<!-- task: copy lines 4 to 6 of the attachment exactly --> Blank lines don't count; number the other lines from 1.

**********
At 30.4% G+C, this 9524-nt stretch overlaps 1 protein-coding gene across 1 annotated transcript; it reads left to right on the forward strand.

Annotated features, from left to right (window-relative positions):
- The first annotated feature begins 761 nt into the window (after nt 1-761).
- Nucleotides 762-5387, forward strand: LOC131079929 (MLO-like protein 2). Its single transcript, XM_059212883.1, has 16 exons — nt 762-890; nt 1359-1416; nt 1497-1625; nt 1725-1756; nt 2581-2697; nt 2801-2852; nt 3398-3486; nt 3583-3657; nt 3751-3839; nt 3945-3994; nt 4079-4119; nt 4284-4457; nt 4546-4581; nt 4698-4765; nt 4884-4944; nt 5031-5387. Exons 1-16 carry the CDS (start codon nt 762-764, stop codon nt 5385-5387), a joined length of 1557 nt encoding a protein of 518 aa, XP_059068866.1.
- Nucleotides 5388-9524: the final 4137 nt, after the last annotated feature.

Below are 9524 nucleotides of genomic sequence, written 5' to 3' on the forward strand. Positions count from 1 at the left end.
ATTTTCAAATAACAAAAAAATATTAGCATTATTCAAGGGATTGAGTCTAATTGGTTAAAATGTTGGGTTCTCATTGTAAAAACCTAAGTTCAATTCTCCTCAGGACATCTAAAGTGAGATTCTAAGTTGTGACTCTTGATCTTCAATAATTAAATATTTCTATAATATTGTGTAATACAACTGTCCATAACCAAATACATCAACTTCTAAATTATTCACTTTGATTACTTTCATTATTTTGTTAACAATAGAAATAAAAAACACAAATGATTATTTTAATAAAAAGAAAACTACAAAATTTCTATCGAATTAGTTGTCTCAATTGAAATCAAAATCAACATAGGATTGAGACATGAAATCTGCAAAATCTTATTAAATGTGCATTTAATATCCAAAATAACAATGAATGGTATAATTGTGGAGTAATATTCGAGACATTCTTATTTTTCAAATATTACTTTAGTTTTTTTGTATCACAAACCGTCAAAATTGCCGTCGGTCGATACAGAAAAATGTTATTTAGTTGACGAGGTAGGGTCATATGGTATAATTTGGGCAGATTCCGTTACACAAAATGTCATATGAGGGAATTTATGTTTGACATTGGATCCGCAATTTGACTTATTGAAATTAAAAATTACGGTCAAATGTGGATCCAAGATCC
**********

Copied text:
- Nucleotides 762-5387, forward strand: LOC131079929 (MLO-like protein 2). Its single transcript, XM_059212883.1, has 16 exons — nt 762-890; nt 1359-1416; nt 1497-1625; nt 1725-1756; nt 2581-2697; nt 2801-2852; nt 3398-3486; nt 3583-3657; nt 3751-3839; nt 3945-3994; nt 4079-4119; nt 4284-4457; nt 4546-4581; nt 4698-4765; nt 4884-4944; nt 5031-5387. Exons 1-16 carry the CDS (start codon nt 762-764, stop codon nt 5385-5387), a joined length of 1557 nt encoding a protein of 518 aa, XP_059068866.1.
- Nucleotides 5388-9524: the final 4137 nt, after the last annotated feature.

Below are 9524 nucleotides of genomic sequence, written 5' to 3' on the forward strand. Positions count from 1 at the left end.